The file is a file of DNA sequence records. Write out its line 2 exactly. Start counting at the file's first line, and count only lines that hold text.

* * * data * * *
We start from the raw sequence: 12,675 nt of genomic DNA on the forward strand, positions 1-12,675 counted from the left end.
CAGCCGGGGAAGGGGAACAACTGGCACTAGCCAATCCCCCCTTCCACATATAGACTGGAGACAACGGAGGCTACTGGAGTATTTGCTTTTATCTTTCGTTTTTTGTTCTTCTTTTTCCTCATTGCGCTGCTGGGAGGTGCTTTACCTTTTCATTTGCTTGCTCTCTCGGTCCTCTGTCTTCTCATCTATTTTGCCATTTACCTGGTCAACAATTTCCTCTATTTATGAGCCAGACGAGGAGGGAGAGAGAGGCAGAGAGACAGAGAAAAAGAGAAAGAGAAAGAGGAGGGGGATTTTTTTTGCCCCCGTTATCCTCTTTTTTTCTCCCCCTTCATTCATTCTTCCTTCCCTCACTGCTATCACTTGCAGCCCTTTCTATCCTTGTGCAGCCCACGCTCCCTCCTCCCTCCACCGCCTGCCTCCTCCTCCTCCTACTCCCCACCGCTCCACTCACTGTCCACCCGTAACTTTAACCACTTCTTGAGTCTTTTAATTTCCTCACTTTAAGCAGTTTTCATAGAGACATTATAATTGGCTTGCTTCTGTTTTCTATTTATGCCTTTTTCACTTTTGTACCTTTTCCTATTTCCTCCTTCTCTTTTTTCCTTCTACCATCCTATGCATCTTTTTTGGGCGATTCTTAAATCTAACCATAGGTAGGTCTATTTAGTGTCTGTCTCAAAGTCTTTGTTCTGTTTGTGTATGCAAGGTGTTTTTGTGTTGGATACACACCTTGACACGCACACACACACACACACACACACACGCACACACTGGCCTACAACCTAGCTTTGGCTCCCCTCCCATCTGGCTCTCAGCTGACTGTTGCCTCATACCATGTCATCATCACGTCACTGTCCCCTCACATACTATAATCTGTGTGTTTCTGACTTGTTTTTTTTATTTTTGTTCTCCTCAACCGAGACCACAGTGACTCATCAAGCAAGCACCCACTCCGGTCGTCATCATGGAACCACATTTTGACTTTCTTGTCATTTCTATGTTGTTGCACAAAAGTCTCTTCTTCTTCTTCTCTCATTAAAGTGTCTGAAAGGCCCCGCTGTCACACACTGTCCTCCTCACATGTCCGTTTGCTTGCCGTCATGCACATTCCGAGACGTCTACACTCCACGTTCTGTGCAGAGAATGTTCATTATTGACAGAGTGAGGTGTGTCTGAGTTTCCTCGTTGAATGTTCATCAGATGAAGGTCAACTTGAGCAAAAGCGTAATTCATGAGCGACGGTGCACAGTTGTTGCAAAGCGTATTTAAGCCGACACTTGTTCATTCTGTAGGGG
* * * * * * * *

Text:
CAGCCGGGGAAGGGGAACAACTGGCACTAGCCAATCCCCCCTTCCACATATAGACTGGAGACAACGGAGGCTACTGGAGTATTTGCTTTTATCTTTCGTTTTTTGTTCTTCTTTTTCCTCATTGCGCTGCTGGGAGGTGCTTTACCTTTTCATTTGCTTGCTCTCTCGGTCCTCTGTCTTCTCATCTATTTTGCCATTTACCTGGTCAACAATTTCCTCTATTTATGAGCCAGACGAGGAGGGAGAGAGAGGCAGAGAGACAGAGAAAAAGAGAAAGAGAAAGAGGAGGGGGATTTTTTTTGCCCCCGTTATCCTCTTTTTTTCTCCCCCTTCATTCATTCTTCCTTCCCTCACTGCTATCACTTGCAGCCCTTTCTATCCTTGTGCAGCCCACGCTCCCTCCTCCCTCCACCGCCTGCCTCCTCCTCCTCCTACTCCCCACCGCTCCACTCACTGTCCACCCGTAACTTTAACCACTTCTTGAGTCTTTTAATTTCCTCACTTTAAGCAGTTTTCATAGAGACATTATAATTGGCTTGCTTCTGTTTTCTATTTATGCCTTTTTCACTTTTGTACCTTTTCCTATTTCCTCCTTCTCTTTTTTCCTTCTACCATCCTATGCATCTTTTTTGGGCGATTCTTAAATCTAACCATAGGTAGGTCTATTTAGTGTCTGTCTCAAAGTCTTTGTTCTGTTTGTGTATGCAAGGTGTTTTTGTGTTGGATACACACCTTGACACGCACACACACACACACACACACACACGCACACACTGGCCTACAACCTAGCTTTGGCTCCCCTCCCATCTGGCTCTCAGCTGACTGTTGCCTCATACCATGTCATCATCACGTCACTGTCCCCTCACATACTATAATCTGTGTGTTTCTGACTTGTTTTTTTTATTTTTGTTCTCCTCAACCGAGACCACAGTGACTCATCAAGCAAGCACCCACTCCGGTCGTCATCATGGAACCACATTTTGACTTTCTTGTCATTTCTATGTTGTTGCACAAAAGTCTCTTCTTCTTCTTCTCTCATTAAAGTGTCTGAAAGGCCCCGCTGTCACACACTGTCCTCCTCACATGTCCGTTTGCTTGCCGTCATGCACATTCCGAGACGTCTACACTCCACGTTCTGTGCAGAGAATGTTCATTATTGACAGAGTGAGGTGTGTCTGAGTTTCCTCGTTGAATGTTCATCAGATGAAGGTCAACTTGAGCAAAAGCGTAATTCATGAGCGACGGTGCACAGTTGTTGCAAAGCGTATTTAAGCCGACACTTGTTCATTCTGTAGGGG